The first Smart Buildings Magazine round table was hosted under the shadow of St. Paul's Cathedral at the CBRE offices and was focused on state of the smart office.
From left to right
Rebecca Pearce, CBRE; Richard Holberton CBRE; John Baekelmans, Cisco; Trevor Miles, IBM.
With surveys showing that desk space in central London can cost £14,500 per annum, but desk utilisation rarely above 55 per cent and that 70% of British office workers feel more productive working away from the office and 90 per cent say flexible working doesn't impact their ability to collaborate with colleagues, the panel was asked whether technology could solve this problem and make work better for both the individual and employer.
On the panel were:
- Trevor Miles, IBM UK smarter buildings, real estate and facilities consulting lead
- John Baekelmans, CTO, vertical solutions, Cisco
- Stu Higgins, smart and connected communities lead, Cisco UK and Ireland
- Julian Chatwin, director enterprise software EMEA. Current by GE
- David Whiteley, operations director, NG Bailey
- Matt Salter, sales director, Redstone
- Rebecca Pearce, EMEA head of sustainability, CBRE
- Richard Holberton, EMEA research team, CBRE
- Ivan Benitez, energy and sustainability team, CBRE
- Joe Murray, sales director, Essensys
Richard Holberton from CBRE kicked off the debate and revealed that the company has done research that indicates that workers want flexible working arrangements, and this does not just mean the time of day that they work, it also means that workers want the flexibility to work in different locations, plus be able to work in different parts of the office. This is a strong driver for productivity, but this may not be recognised by the c-suite. He went on say that the technology to support this does exist. Matt Salter of Redstone, said that occupancy user software means that companies are looking to get the most from their facilities. As an example one of their clients wants to achieve 12 to 13 users per 10 desk spaces, but they need software to do this, but what they really wanted was a way to find other colleagues on a GUI and the company has been able to do this.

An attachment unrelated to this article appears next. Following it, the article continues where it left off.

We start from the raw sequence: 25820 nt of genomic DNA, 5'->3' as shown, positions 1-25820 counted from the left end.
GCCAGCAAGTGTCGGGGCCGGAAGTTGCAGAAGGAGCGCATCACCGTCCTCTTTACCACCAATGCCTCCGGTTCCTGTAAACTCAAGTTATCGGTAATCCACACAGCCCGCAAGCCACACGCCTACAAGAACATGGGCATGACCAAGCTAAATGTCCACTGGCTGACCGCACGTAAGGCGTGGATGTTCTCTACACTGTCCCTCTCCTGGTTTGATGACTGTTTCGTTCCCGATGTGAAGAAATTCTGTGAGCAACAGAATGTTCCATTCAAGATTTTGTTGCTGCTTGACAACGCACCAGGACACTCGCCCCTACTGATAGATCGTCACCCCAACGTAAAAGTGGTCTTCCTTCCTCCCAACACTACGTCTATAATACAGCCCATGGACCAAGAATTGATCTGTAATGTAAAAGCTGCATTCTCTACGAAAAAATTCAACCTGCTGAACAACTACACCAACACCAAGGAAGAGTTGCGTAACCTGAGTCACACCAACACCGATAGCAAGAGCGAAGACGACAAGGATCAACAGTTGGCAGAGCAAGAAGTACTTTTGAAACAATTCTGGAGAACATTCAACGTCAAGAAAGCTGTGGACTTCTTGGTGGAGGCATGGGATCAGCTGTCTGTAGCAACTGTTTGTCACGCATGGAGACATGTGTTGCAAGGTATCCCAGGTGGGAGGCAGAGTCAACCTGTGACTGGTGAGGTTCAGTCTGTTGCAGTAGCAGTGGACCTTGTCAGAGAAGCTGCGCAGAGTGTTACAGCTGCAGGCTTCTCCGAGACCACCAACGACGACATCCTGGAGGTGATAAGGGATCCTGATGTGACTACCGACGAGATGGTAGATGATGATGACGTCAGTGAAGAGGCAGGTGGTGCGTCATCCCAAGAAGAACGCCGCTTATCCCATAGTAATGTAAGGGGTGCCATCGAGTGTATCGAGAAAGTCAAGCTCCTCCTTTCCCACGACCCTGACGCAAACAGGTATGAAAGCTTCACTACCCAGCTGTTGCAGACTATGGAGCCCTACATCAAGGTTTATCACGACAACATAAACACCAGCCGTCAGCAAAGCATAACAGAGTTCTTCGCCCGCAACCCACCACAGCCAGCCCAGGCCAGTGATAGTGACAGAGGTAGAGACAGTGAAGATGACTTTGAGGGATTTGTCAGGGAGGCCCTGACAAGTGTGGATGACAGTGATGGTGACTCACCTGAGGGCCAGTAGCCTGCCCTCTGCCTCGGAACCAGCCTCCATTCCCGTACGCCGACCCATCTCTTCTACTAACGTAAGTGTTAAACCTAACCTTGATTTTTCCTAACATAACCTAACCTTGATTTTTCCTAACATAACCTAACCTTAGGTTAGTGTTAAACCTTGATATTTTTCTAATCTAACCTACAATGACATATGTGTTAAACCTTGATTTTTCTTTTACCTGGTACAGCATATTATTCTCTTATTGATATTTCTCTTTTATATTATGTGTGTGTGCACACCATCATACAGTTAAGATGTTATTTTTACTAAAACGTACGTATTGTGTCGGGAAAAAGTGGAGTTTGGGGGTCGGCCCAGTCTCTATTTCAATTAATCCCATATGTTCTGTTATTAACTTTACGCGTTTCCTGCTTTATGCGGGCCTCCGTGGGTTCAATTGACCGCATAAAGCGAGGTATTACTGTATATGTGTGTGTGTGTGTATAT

Stu Higgins from Cisco, backed up the thought that office users needed to be able to book space in advance, but also said that integration is necessary with transport to make sure the user knows what the best thing is for them to do that day. His colleague, John Beakelmans, said that the tools were necessary to be able to work from home, and if you haven't got the same tools that are available in the office you won't be able to work productively. So the question then became, do we have the tools to work effectively outside of an office environment?
The answer appears to be yes, however as John stated the real issue is that of work culture and whether companies are willing to change their culture and trust their employees to work effectively from home. John stated that companies need to be results driven, and not just look at filling desk space. He said that Cisco is a company that is only worried about results and not how many times it sees your face.
Julian Chatwin (Current by GE) then asked the question as to whether technology can solve this problem, and it was then thrown back as 'what do you want to achieve?' Richard answered this by saying that the technology is not the inhibitor, it is there, it is the cultural challenge that needs to be addressed. Richard added that what executives wanted was better data to analyse workplace activity.
Stu Higgins also added that companies need to help workers who work from home and make sure they are supported and trained to work effectively. Rebecca Pearce (CBRE) added that we need to create an environment with different types of work settings where different types of work can be achieved, whether it be collaborative or more personal. She added that whilst this could save energy and rent for example, it can also empower people in the workplace, and the technology has to be able to solve these problems.